Are nutrient deficiencies common among chefs?

January 19th, 2011 § 2 comments § permalink

I don’t pretend to have culinary skill, and to the best of my knowledge, I get all the iron, riboflavin, niacin, and magnesium my body needs. (Which is to say I have no idea that I do.) But my mid-morning meal of tofu with almond butter, honey, and arugula—the latest in a string of ghastly food combinations I’ve chosen for my subsistence—got me thinking about food cravings.

Second to pregnancy, nutrient deficiency seems to be the most common reason attributed to bizarre cravings, with eating disorder being another popular explanation. And most chefs make their living and reputation by creating dishes that combine foods in ways that most of us would never fathom or that we find repulsive—until we’ve tried them, at least.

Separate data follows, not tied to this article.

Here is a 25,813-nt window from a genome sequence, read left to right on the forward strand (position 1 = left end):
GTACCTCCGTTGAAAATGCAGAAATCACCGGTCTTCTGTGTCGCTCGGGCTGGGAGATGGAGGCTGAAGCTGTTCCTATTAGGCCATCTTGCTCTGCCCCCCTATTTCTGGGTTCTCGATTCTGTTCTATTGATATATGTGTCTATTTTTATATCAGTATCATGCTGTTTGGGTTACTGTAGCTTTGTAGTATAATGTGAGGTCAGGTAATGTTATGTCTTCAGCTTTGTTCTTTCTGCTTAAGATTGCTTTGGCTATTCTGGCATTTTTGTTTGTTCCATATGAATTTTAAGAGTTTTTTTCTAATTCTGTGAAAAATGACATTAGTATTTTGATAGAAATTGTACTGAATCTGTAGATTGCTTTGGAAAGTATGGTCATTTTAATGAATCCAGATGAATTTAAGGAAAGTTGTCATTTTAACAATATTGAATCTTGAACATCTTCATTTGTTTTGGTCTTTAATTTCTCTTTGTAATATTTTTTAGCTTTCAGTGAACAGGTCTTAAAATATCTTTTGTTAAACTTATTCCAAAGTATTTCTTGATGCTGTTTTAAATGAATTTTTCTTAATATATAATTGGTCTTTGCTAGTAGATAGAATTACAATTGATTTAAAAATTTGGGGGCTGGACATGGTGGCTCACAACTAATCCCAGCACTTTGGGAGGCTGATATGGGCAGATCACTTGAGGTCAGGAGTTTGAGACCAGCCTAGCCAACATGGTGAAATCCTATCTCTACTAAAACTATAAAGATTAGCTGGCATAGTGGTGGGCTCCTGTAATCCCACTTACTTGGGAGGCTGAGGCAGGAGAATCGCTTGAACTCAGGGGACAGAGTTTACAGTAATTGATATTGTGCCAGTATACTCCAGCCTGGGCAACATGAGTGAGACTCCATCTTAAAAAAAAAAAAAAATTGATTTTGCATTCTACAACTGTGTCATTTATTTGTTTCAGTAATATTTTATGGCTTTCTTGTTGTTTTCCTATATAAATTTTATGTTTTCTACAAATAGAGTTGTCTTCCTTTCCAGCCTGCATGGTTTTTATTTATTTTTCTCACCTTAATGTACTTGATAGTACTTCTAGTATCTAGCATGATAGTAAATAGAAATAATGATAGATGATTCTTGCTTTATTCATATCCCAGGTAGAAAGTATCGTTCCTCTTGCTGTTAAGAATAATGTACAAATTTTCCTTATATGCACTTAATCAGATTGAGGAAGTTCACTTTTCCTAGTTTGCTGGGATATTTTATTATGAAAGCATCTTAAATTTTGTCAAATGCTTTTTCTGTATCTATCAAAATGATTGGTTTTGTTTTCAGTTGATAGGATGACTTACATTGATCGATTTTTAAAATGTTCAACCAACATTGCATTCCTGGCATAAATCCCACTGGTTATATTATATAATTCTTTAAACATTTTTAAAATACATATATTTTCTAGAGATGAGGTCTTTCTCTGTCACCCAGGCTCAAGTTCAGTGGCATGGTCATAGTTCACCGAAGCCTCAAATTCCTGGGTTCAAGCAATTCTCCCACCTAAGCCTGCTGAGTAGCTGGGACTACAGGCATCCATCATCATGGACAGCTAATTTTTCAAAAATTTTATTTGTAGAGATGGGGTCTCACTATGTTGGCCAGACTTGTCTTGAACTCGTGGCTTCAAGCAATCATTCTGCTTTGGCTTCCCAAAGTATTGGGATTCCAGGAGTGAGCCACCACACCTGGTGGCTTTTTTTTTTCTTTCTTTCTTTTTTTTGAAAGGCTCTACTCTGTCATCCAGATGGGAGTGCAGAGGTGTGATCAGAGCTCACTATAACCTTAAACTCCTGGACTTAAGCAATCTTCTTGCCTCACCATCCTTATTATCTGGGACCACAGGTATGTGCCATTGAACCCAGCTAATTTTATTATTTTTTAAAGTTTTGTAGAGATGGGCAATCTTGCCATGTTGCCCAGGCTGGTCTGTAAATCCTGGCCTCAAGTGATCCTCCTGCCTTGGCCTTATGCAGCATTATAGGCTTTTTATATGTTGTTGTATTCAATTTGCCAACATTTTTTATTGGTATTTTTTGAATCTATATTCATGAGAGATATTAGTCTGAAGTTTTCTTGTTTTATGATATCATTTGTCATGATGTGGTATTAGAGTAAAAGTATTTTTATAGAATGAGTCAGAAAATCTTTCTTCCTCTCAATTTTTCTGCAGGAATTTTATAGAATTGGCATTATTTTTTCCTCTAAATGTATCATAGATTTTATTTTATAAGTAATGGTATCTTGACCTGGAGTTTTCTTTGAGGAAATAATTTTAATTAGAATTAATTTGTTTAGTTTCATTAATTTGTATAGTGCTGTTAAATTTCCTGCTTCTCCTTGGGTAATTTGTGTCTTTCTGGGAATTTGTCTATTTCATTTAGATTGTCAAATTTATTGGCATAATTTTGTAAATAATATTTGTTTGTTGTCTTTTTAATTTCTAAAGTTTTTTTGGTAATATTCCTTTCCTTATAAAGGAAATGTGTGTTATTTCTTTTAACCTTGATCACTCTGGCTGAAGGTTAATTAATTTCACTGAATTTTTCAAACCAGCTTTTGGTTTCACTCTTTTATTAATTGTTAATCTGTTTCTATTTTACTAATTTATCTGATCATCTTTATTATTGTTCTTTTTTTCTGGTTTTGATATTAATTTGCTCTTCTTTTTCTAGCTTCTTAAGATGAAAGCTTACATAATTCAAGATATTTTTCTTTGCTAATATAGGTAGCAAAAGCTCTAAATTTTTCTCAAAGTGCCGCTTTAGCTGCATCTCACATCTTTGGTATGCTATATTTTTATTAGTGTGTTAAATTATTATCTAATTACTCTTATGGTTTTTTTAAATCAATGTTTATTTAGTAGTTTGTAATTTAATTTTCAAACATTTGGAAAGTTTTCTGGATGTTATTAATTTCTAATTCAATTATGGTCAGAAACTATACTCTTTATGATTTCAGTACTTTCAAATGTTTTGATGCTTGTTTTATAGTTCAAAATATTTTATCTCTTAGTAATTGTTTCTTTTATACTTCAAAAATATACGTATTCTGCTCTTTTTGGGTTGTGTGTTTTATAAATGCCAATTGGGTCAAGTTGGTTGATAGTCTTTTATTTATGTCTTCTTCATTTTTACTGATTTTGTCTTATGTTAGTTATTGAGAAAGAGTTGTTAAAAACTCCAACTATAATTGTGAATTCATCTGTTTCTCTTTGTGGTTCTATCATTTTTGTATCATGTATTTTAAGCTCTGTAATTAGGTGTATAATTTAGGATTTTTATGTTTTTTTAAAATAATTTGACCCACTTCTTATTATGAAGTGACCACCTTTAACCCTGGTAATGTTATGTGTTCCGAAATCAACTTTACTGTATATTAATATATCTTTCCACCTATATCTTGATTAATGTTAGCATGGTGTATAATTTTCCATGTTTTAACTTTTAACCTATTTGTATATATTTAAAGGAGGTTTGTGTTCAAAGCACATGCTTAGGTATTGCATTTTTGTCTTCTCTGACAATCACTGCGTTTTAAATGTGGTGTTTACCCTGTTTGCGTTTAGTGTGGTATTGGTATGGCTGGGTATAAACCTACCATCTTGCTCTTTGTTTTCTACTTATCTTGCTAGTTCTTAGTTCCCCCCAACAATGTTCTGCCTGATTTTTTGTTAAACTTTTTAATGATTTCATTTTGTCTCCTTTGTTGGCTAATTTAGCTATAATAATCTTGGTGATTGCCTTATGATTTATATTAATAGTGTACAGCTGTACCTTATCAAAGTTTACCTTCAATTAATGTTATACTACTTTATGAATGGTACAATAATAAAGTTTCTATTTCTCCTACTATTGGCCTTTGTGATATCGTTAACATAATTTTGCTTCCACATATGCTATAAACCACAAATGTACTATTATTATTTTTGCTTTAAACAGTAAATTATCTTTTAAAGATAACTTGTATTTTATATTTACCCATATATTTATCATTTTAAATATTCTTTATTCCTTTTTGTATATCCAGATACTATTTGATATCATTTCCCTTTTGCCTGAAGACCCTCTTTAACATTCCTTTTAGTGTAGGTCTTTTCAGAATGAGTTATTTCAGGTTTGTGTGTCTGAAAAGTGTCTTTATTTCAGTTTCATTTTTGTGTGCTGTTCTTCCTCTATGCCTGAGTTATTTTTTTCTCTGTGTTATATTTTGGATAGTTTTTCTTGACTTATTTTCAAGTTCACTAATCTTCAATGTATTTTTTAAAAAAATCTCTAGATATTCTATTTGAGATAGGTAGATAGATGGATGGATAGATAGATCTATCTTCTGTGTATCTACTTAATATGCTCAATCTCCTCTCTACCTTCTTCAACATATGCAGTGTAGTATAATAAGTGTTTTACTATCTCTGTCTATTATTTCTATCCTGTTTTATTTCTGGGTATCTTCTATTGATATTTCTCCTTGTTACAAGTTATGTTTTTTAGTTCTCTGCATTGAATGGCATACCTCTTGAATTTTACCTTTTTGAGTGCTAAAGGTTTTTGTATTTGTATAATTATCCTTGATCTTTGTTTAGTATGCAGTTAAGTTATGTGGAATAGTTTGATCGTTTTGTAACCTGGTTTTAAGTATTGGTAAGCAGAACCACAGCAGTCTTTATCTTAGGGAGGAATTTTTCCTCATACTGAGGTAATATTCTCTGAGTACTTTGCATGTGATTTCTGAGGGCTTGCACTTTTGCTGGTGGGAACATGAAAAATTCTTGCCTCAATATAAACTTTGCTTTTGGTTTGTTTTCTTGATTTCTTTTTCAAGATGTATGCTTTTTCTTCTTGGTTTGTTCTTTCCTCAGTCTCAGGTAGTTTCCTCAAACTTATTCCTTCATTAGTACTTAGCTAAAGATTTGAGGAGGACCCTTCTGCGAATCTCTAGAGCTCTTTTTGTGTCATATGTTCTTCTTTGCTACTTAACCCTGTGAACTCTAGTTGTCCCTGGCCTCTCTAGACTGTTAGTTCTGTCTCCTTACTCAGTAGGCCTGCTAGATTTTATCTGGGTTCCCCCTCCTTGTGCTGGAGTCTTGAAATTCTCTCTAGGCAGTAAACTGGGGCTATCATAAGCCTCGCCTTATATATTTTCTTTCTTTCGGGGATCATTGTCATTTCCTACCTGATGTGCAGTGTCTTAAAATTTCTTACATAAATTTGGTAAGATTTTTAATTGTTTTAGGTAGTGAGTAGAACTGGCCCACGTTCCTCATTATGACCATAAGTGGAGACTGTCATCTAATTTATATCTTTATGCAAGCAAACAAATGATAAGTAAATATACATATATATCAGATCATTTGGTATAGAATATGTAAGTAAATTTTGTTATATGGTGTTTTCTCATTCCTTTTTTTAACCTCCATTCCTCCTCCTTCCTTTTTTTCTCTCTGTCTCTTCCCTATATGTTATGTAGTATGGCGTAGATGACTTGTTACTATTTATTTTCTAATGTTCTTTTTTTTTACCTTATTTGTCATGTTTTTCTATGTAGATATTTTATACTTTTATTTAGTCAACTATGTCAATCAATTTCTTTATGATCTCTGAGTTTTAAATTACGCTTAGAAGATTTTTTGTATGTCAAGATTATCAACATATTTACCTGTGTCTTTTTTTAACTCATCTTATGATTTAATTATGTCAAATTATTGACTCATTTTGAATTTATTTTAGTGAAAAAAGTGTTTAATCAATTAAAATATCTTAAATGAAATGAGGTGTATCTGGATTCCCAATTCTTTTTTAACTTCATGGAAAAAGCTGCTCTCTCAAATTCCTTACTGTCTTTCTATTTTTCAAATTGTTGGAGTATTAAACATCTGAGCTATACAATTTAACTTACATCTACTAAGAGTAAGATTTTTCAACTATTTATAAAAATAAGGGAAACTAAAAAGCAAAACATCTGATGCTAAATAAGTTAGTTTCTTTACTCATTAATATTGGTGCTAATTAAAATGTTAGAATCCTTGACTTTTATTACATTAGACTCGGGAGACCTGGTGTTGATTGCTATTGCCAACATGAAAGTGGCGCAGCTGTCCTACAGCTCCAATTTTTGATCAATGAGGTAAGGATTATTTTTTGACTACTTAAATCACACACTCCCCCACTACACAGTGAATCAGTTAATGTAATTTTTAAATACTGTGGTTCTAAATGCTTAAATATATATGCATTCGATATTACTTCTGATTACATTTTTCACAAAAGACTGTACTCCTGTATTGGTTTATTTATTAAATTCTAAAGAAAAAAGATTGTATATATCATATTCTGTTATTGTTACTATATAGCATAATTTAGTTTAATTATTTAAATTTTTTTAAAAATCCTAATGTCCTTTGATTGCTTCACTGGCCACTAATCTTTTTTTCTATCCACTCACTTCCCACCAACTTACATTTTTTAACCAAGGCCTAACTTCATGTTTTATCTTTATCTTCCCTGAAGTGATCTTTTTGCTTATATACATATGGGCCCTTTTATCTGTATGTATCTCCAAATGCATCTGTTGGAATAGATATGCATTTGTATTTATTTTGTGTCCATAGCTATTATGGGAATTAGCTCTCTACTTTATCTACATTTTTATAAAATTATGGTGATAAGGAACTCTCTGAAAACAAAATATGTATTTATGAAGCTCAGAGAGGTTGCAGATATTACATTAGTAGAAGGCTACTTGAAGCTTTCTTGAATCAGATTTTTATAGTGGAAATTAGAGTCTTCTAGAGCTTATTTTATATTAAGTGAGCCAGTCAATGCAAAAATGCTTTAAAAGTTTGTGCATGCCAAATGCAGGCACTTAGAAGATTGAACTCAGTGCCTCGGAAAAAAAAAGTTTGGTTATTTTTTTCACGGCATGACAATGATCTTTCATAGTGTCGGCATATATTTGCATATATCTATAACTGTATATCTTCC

I believe that the correlation—or cause-effect relationship, though I don’t know which direction—between culinary skill and eating disorders is well-established, but I wonder how often, if at all, chefs draw accidental inspiration from nutrient deficiencies. The overlap seems logical, whether it’s real or not.

Related to that: Do women often find that they are better chefs and / or have a more adventurous palate post-pregnancy? I don’t think my readers include many pregnant women, or for that matter, women, or for that matter, readers, so I’m just asking rhetorically.

Anyway, these are the kinds of questions I usually ask myself, then spend a half-hour “researching” with a series of self-answering Google searches before realizing the explanation is boring or well-established or dubious or inconclusive or otherwise not worth blogging about. But I have a colleague awaiting a return phone call and a sewer model that needs building, so I don’t have time for that today. (But time enough to speculate, strangely.)